Whilst in the Loire Valley we visited an antique fair at Chambord, yet another Chateau ( in fact the hunting lodge for King Francois I of France) where we spent the whole day looking at items of all descriptions, including things such as a copper turbotois, the pan in which you would cook turbot, what Mrs. Beeton would call a turbot-kettle, despite it not looking remotely like a kettle but rather kite-shaped. Surely only the French would have such fascinating things for sale!

We found some antique textiles and will be listing them over the next few weeks, as well as some gorgeous bronze curtain fitments, so keep a look out. But in the meanwhile feast your eyes on the chateau built purely as a hunting lodge of the King of France with 440 rooms, 365 fireplaces, 84 staircases - and just marvel!

Chateau de Chambord

Tuesday, 26 April 2011

Golden Lion Rampant from the Loire Valley

Heraldic Lion Rampant

This is a close-up of a gorgeous French 19th C silkwork panel which is a golden lion rampant, all hand-worked in silk on a vertical piece about 8ft long. These vertical borders were often used along the edge of curtains, sometimes portiere (door curtains), or bed hangings. The work is always very neat and unusually this is entirely in silk so very flat and in near perfect condition, with the colours still vibrant as you would expect from silk. This came from a Chateau in the Loire Valley in France - a stunning area and the location of many famous Chateaux throughout French history and of course, noted for its wonderful vineyards and delicious white wines...

Wednesday, 9 March 2011

This could be hand-painted velvet

This could be hand-painted velvet - but it isn't! It is the face of a viola, looking for all the world like a wise Chinese Mandarin braving the March winds, and trying to find the watery sun, still weak at the horizon. The good news is, there is enough! And more sun is on its way, slowly rising in the sky, encouraging the birds to find suitable locations for their nests and the leaves to begin to break.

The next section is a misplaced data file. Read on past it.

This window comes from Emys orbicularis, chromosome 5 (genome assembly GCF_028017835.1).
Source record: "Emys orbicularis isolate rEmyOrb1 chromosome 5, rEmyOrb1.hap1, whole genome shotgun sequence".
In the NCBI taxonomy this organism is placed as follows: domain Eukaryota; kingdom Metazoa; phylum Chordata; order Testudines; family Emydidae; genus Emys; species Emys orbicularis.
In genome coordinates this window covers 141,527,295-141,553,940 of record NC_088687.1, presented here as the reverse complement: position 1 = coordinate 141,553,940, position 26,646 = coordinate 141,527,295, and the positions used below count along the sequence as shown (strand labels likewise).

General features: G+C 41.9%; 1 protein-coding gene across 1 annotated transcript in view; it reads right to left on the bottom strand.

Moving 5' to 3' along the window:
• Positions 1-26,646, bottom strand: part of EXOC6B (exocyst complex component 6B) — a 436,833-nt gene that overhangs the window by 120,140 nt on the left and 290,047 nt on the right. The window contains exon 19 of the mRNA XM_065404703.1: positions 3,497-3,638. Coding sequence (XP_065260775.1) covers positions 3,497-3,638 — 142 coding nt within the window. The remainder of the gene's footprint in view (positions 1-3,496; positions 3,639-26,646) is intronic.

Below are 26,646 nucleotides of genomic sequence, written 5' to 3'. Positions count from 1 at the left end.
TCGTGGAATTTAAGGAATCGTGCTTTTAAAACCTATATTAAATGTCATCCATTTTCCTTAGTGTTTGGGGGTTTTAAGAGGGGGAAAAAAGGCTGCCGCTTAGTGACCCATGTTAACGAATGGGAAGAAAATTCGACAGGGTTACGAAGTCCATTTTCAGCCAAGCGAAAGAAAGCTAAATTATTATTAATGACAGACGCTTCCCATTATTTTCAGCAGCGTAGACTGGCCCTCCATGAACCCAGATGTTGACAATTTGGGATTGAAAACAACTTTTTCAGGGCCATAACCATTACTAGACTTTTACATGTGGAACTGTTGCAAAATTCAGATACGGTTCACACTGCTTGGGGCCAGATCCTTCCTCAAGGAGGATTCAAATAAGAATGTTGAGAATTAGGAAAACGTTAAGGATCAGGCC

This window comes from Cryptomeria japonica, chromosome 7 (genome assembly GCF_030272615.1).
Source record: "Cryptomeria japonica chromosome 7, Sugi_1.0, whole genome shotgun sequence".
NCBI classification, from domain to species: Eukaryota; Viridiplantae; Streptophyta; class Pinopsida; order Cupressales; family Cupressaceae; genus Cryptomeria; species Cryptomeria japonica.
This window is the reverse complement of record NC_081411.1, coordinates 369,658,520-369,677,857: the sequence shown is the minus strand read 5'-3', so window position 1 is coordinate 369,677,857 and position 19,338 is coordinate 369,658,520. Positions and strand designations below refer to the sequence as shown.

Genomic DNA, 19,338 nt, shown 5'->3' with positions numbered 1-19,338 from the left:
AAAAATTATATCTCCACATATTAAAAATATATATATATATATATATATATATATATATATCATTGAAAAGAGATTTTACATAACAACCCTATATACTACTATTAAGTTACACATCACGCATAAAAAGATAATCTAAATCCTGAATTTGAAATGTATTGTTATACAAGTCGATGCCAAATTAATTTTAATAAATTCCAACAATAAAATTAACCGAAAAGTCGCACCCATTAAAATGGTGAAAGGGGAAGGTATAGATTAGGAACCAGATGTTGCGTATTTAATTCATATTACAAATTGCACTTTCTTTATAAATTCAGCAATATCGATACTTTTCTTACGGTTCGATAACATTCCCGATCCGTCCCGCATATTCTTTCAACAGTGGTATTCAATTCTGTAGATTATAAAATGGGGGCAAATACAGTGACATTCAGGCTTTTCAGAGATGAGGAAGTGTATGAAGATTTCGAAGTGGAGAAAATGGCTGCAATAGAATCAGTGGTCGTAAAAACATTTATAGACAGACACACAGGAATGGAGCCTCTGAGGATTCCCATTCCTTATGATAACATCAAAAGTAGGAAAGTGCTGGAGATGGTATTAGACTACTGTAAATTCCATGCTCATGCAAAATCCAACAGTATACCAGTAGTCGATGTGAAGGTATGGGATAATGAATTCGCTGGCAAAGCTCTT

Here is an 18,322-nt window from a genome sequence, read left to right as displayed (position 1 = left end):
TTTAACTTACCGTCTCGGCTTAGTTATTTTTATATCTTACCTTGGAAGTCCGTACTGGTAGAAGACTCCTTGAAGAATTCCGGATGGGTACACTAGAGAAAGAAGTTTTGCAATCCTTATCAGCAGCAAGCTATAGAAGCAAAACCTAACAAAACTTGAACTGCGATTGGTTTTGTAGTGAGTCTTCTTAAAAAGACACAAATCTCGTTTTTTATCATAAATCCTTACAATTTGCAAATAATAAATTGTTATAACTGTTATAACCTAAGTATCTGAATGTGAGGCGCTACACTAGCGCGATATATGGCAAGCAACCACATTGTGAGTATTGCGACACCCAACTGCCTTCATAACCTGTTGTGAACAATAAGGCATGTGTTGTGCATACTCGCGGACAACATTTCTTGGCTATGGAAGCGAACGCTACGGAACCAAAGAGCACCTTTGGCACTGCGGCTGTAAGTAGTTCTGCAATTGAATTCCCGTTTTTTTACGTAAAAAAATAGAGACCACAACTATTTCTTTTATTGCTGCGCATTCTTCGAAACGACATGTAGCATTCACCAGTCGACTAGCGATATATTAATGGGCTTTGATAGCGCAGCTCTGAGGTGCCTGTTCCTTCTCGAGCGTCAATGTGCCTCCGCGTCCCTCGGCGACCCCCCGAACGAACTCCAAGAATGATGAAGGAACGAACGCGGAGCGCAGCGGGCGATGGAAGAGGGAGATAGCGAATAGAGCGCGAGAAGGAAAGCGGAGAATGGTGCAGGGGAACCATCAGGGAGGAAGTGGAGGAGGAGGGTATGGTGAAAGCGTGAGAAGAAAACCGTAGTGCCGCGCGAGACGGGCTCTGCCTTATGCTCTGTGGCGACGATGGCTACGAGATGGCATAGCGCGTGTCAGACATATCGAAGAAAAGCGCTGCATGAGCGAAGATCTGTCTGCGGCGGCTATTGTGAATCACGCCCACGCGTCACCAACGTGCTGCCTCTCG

Catkins are flowering (they may look like lamb's tails but they really are flowers) on hazel, the puss-in-willow has shown its soft fur and acid yellow aconites and pure white snowdrops are nearly over, with primroses shyly beginning to show their pure but pale yellow petals. My favourite season is coming and the riot of colour is beginning to build.

The interesting thing about colour is that if it were replicated in exact measures on a textile or fabric we would find it gaudy and unrealistic, but somehow context and scale is all. In our textiles we like subtlety and faded tones, and of course, with the passage of a hundred years or more, that is what happens. The dyes fade, light reacts with materials and we have the equivalent of dried flowers. And we love it.

Monday, 31 January 2011

Our new site, Original Period Interiors

Original Period Interiors
We have recently launched our new web-site, Original Period Interiors where you can find large architectural items for restoration projects as well as a link to our Ebay store for smaller interior pieces to purchase.

We have been wanting to set up this site for a while now, but time always seems to be against us - however we found an excellent photographer,  who has been able to capture the 'magic' of the pieces and that has helped us get started.

The site has some superb original Regency columns and doors, as well as garden pieces and we will be adding to these as time goes on. Do take a look, even if out of curiosity!

Wednesday, 5 January 2011

Warm and cosy quilts...

Snow Geese at South Walk Farm!
I could not resist this photograph, our stunning pure white geese against the December snow with the wooded valley below, each twig covered in an ice blue hoar frost as beautiful as I've ever seen. The amazing thing is that the geese are impervious to the below zero temperatures, with their thick down beneath the waterproof feathers. I love to bury my fingers into the down when I pick up one of our geese so that I can marvel at the warmth inside. It proves to me why goose down is such a favoured filling for duvets and eiderdowns (although of course the best is the eider feather from the Scandinavian eider duck). Goose-down is light and ultra warm, and perfect for the deep winter we have been having this year.

The French however have another filling for their bed-covers: they use sheep's wool in it's 'just sheared' condition (but obviously washed), and then they hand-quilt the bed-cover to keep the pockets of wool in position. It is also light and speaking from personal experience I would say it might even be a little bit warmer than down. These quilts are often very beautiful and usually hand-worked family heirlooms, increasingly hard to find. There are French cotton quilts too which are just an extra decorative layer to add - however if you want real cosiness look for the French wool quilts!